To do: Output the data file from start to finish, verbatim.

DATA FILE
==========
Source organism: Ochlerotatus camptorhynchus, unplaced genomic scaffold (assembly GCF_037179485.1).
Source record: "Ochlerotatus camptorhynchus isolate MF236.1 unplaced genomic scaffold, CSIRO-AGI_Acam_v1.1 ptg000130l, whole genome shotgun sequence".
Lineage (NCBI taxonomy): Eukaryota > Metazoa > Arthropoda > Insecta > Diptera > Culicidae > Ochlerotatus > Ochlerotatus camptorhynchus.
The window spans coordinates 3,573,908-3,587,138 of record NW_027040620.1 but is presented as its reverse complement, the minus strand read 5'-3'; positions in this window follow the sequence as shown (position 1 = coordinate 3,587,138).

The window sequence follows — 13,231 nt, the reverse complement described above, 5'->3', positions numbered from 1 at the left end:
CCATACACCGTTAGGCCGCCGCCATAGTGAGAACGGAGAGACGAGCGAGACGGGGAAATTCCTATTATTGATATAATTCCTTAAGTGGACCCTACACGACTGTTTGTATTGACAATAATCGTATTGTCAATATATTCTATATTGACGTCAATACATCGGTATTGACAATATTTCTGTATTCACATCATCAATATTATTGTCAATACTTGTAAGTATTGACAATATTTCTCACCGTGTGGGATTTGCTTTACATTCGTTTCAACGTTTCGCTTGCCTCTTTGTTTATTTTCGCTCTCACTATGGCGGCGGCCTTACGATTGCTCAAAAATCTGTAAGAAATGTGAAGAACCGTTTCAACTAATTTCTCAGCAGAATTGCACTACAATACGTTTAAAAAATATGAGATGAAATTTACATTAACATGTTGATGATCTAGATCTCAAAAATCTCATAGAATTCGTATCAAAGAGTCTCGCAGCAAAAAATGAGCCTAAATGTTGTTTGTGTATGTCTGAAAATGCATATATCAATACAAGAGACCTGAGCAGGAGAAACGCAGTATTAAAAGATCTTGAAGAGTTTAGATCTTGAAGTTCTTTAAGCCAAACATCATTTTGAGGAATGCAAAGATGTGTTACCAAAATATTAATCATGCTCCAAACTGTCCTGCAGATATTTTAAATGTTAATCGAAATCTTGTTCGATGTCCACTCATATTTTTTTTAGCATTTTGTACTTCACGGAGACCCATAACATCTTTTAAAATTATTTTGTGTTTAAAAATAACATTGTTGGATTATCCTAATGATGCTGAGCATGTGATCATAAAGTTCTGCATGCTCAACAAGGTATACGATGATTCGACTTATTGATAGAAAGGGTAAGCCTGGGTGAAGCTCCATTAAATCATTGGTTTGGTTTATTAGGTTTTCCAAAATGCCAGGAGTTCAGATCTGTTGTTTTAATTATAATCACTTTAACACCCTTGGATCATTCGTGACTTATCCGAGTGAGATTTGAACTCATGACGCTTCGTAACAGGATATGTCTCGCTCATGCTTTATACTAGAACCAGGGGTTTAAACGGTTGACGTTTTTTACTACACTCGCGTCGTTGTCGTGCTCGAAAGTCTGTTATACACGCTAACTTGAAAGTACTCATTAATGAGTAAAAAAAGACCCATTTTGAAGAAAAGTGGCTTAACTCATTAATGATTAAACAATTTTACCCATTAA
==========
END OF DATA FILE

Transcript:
Source organism: Ochlerotatus camptorhynchus, unplaced genomic scaffold (assembly GCF_037179485.1).
Source record: "Ochlerotatus camptorhynchus isolate MF236.1 unplaced genomic scaffold, CSIRO-AGI_Acam_v1.1 ptg000130l, whole genome shotgun sequence".
Lineage (NCBI taxonomy): Eukaryota > Metazoa > Arthropoda > Insecta > Diptera > Culicidae > Ochlerotatus > Ochlerotatus camptorhynchus.
The window spans coordinates 3,573,908-3,587,138 of record NW_027040620.1 but is presented as its reverse complement, the minus strand read 5'-3'; positions in this window follow the sequence as shown (position 1 = coordinate 3,587,138).

The window sequence follows — 13,231 nt, the reverse complement described above, 5'->3', positions numbered from 1 at the left end:
CCATACACCGTTAGGCCGCCGCCATAGTGAGAACGGAGAGACGAGCGAGACGGGGAAATTCCTATTATTGATATAATTCCTTAAGTGGACCCTACACGACTGTTTGTATTGACAATAATCGTATTGTCAATATATTCTATATTGACGTCAATACATCGGTATTGACAATATTTCTGTATTCACATCATCAATATTATTGTCAATACTTGTAAGTATTGACAATATTTCTCACCGTGTGGGATTTGCTTTACATTCGTTTCAACGTTTCGCTTGCCTCTTTGTTTATTTTCGCTCTCACTATGGCGGCGGCCTTACGATTGCTCAAAAATCTGTAAGAAATGTGAAGAACCGTTTCAACTAATTTCTCAGCAGAATTGCACTACAATACGTTTAAAAAATATGAGATGAAATTTACATTAACATGTTGATGATCTAGATCTCAAAAATCTCATAGAATTCGTATCAAAGAGTCTCGCAGCAAAAAATGAGCCTAAATGTTGTTTGTGTATGTCTGAAAATGCATATATCAATACAAGAGACCTGAGCAGGAGAAACGCAGTATTAAAAGATCTTGAAGAGTTTAGATCTTGAAGTTCTTTAAGCCAAACATCATTTTGAGGAATGCAAAGATGTGTTACCAAAATATTAATCATGCTCCAAACTGTCCTGCAGATATTTTAAATGTTAATCGAAATCTTGTTCGATGTCCACTCATATTTTTTTTAGCATTTTGTACTTCACGGAGACCCATAACATCTTTTAAAATTATTTTGTGTTTAAAAATAACATTGTTGGATTATCCTAATGATGCTGAGCATGTGATCATAAAGTTCTGCATGCTCAACAAGGTATACGATGATTCGACTTATTGATAGAAAGGGTAAGCCTGGGTGAAGCTCCATTAAATCATTGGTTTGGTTTATTAGGTTTTCCAAAATGCCAGGAGTTCAGATCTGTTGTTTTAATTATAATCACTTTAACACCCTTGGATCATTCGTGACTTATCCGAGTGAGATTTGAACTCATGACGCTTCGTAACAGGATATGTCTCGCTCATGCTTTATACTAGAACCAGGGGTTTAAACGGTTGACGTTTTTTACTACACTCGCGTCGTTGTCGTGCTCGAAAGTCTGTTATACACGCTAACTTGAAAGTACTCATTAATGAGTAAAAAAAGACCCATTTTGAAGAAAAGTGGCTTAACTCATTAATGATTAAACAATTTTACCCATTAA